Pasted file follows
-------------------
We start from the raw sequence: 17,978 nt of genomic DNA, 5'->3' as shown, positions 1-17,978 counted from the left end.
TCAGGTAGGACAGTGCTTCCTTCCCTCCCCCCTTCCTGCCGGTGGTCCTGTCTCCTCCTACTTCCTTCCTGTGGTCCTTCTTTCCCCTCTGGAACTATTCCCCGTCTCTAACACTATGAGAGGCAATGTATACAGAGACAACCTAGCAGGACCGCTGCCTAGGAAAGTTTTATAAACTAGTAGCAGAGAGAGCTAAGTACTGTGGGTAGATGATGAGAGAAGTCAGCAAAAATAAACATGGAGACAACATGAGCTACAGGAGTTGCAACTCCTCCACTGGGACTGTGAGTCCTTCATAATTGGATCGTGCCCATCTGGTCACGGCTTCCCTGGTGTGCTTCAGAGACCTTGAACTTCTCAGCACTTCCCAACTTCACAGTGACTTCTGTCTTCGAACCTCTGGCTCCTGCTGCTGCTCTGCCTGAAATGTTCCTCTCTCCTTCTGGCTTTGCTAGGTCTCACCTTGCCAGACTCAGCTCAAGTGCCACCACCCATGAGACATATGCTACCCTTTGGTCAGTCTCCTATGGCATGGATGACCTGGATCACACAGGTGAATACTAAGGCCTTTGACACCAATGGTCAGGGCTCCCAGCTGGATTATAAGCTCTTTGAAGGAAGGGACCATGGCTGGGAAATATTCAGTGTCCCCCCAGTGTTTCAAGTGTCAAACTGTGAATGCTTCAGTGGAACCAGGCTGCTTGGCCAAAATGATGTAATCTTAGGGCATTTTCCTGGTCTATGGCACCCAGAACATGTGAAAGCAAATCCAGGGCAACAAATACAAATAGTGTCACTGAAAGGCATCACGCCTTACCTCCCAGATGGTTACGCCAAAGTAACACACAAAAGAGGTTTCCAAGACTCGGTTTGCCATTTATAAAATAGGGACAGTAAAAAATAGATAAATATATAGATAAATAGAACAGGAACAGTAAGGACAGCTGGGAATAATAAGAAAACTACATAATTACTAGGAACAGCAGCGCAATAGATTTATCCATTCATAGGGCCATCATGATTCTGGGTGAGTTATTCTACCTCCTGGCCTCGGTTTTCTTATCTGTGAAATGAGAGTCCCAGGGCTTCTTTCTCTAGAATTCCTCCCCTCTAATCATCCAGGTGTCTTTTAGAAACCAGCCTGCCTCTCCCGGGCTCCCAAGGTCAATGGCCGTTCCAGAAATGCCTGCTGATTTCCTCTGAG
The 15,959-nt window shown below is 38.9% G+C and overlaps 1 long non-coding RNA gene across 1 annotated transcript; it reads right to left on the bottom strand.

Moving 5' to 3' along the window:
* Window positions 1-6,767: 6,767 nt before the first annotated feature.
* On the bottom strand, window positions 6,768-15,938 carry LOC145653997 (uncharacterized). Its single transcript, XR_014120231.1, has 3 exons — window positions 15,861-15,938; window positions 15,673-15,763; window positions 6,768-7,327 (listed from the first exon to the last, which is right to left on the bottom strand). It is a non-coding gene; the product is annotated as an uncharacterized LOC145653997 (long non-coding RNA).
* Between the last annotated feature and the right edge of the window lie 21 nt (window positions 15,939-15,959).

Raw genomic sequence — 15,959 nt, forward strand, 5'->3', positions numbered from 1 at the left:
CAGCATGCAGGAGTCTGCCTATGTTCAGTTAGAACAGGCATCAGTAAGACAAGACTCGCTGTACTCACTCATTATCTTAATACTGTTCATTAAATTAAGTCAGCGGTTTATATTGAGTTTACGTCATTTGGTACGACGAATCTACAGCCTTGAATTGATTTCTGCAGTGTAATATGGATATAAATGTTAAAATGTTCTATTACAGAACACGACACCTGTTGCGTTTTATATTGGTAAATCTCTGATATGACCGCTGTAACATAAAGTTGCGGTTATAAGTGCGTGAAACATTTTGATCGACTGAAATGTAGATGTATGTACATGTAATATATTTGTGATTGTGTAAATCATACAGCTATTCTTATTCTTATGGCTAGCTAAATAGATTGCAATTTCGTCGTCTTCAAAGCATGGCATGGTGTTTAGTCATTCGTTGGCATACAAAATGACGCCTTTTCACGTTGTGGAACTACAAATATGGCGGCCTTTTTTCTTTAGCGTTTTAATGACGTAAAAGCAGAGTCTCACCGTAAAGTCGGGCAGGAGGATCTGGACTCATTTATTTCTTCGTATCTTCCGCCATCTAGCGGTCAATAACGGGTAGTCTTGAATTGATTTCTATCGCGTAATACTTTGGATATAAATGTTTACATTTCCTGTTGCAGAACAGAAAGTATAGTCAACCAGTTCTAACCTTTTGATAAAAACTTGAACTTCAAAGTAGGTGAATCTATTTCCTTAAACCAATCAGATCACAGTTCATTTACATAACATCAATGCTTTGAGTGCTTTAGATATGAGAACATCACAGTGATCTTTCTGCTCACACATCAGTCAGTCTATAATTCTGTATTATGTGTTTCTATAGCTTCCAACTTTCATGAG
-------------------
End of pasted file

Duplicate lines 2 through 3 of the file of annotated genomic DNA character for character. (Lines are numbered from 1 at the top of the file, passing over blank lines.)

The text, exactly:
TCAGGTAGGACAGTGCTTCCTTCCCTCCCCCCTTCCTGCCGGTGGTCCTGTCTCCTCCTACTTCCTTCCTGTGGTCCTTCTTTCCCCTCTGGAACTATTCCCCGTCTCTAACACTATGAGAGGCAATGTATACAGAGACAACCTAGCAGGACCGCTGCCTAGGAAAGTTTTATAAACTAGTAGCAGAGAGAGCTAAGTACTGTGGGTAGATGATGAGAGAAGTCAGCAAAAATAAACATGGAGACAACATGAGCTACAGGAGTTGCAACTCCTCCACTGGGACTGTGAGTCCTTCATAATTGGATCGTGCCCATCTGGTCACGGCTTCCCTGGTGTGCTTCAGAGACCTTGAACTTCTCAGCACTTCCCAACTTCACAGTGACTTCTGTCTTCGAACCTCTGGCTCCTGCTGCTGCTCTGCCTGAAATGTTCCTCTCTCCTTCTGGCTTTGCTAGGTCTCACCTTGCCAGACTCAGCTCAAGTGCCACCACCCATGAGACATATGCTACCCTTTGGTCAGTCTCCTATGGCATGGATGACCTGGATCACACAGGTGAATACTAAGGCCTTTGACACCAATGGTCAGGGCTCCCAGCTGGATTATAAGCTCTTTGAAGGAAGGGACCATGGCTGGGAAATATTCAGTGTCCCCCCAGTGTTTCAAGTGTCAAACTGTGAATGCTTCAGTGGAACCAGGCTGCTTGGCCAAAATGATGTAATCTTAGGGCATTTTCCTGGTCTATGGCACCCAGAACATGTGAAAGCAAATCCAGGGCAACAAATACAAATAGTGTCACTGAAAGGCATCACGCCTTACCTCCCAGATGGTTACGCCAAAGTAACACACAAAAGAGGTTTCCAAGACTCGGTTTGCCATTTATAAAATAGGGACAGTAAAAAATAGATAAATATATAGATAAATAGAACAGGAACAGTAAGGACAGCTGGGAATAATAAGAAAACTACATAATTACTAGGAACAGCAGCGCAATAGATTTATCCATTCATAGGGCCATCATGATTCTGGGTGAGTTATTCTACCTCCTGGCCTCGGTTTTCTTATCTGTGAAATGAGAGTCCCAGGGCTTCTTTCTCTAGAATTCCTCCCCTCTAATCATCCAGGTGTCTTTTAGAAACCAGCCTGCCTCTCCCGGGCTCCCAAGGTCAATGGCCGTTCCAGAAATGCCTGCTGATTTCCTCTGAG
The 15,959-nt window shown below is 38.9% G+C and overlaps 1 long non-coding RNA gene across 1 annotated transcript; it reads right to left on the bottom strand.